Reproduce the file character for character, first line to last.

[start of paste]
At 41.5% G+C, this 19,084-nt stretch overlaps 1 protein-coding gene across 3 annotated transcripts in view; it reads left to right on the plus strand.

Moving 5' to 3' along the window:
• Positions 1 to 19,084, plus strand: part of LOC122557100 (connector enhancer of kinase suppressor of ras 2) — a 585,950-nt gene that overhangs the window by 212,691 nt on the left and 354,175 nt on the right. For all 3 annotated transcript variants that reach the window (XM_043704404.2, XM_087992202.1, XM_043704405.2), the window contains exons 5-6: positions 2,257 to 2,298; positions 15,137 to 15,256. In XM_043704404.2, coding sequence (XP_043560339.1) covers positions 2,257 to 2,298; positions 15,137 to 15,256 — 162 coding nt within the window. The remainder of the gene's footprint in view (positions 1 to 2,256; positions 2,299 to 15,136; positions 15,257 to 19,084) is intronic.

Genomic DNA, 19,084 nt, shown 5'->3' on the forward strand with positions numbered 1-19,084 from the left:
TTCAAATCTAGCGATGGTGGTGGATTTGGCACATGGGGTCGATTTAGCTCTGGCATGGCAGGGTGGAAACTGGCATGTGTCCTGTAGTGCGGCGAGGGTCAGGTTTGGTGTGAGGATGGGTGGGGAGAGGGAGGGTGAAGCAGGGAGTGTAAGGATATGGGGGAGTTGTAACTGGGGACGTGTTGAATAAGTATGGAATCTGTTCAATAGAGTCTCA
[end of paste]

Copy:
At 41.5% G+C, this 19,084-nt stretch overlaps 1 protein-coding gene across 3 annotated transcripts in view; it reads left to right on the plus strand.

Moving 5' to 3' along the window:
• Positions 1 to 19,084, plus strand: part of LOC122557100 (connector enhancer of kinase suppressor of ras 2) — a 585,950-nt gene that overhangs the window by 212,691 nt on the left and 354,175 nt on the right. For all 3 annotated transcript variants that reach the window (XM_043704404.2, XM_087992202.1, XM_043704405.2), the window contains exons 5-6: positions 2,257 to 2,298; positions 15,137 to 15,256. In XM_043704404.2, coding sequence (XP_043560339.1) covers positions 2,257 to 2,298; positions 15,137 to 15,256 — 162 coding nt within the window. The remainder of the gene's footprint in view (positions 1 to 2,256; positions 2,299 to 15,136; positions 15,257 to 19,084) is intronic.

Genomic DNA, 19,084 nt, shown 5'->3' on the forward strand with positions numbered 1-19,084 from the left:
TTCAAATCTAGCGATGGTGGTGGATTTGGCACATGGGGTCGATTTAGCTCTGGCATGGCAGGGTGGAAACTGGCATGTGTCCTGTAGTGCGGCGAGGGTCAGGTTTGGTGTGAGGATGGGTGGGGAGAGGGAGGGTGAAGCAGGGAGTGTAAGGATATGGGGGAGTTGTAACTGGGGACGTGTTGAATAAGTATGGAATCTGTTCAATAGAGTCTCA